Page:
We caught fish using all the usual techniques, trolling, casting & retrieving, casting dry flies to rising fish, and chronomiding. Bill LaFever, Dave and I spent the morning of the last day trying out what we had learned from the analysis of the retrieved Canadian rig. I caught one, Bill caught several fish and Dave caught at least one. The research was a success, thanks to Dave. Following are some other catches and releases from our 4 days of fishing.
All in all, it was a great outing and we really enjoyed it. I’ve booked the same two cabins for July 5th through the 9th for next year.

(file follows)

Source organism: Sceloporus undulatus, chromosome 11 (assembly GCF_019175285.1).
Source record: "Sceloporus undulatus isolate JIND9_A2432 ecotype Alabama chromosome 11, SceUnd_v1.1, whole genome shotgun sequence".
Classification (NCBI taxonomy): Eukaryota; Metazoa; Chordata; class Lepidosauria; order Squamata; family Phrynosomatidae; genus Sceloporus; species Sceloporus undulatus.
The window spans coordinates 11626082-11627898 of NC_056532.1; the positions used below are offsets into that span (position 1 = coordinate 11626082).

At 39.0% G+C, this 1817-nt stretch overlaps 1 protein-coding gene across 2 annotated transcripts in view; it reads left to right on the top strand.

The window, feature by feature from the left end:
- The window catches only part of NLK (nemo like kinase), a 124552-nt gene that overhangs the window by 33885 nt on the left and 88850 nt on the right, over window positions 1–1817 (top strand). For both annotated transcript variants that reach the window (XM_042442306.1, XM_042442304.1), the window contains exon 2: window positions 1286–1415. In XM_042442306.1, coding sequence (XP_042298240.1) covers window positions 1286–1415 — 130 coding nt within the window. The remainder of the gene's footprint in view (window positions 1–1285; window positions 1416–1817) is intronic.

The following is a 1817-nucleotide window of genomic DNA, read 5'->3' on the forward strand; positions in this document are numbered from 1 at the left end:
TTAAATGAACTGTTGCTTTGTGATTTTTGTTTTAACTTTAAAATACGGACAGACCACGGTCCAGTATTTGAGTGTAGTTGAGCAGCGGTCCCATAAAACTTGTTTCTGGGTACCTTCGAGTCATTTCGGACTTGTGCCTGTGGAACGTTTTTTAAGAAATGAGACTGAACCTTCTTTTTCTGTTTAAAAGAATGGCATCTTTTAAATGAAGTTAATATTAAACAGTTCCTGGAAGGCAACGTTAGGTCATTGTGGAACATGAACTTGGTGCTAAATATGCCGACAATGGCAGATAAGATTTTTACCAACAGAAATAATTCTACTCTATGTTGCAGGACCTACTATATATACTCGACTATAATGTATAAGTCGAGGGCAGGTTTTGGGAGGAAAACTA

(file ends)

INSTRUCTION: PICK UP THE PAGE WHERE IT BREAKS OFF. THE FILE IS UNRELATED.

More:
The weather started out beautiful and warm on June 25th for the Rattlesnake Lake outing. I almost left my jacket at home. By the time I reached downtown Kirkland there was a literal hurricane blowing through, ripping whole branches off trees. After checking weather radar I could see that it had already blown through North Bend so I continued out to the event. When I got there I heard stories of the group effort to hold the tent to the table, but the weather was just a little damp. Nate & Midori, as always, had laid out quite a spread of food and about 20 members must have heard how good it was last year because they came despite the weather. A handful also tried fishing in small boats. Fish could be seen feeding on the surface, but it was a challenge getting them to go for the fly.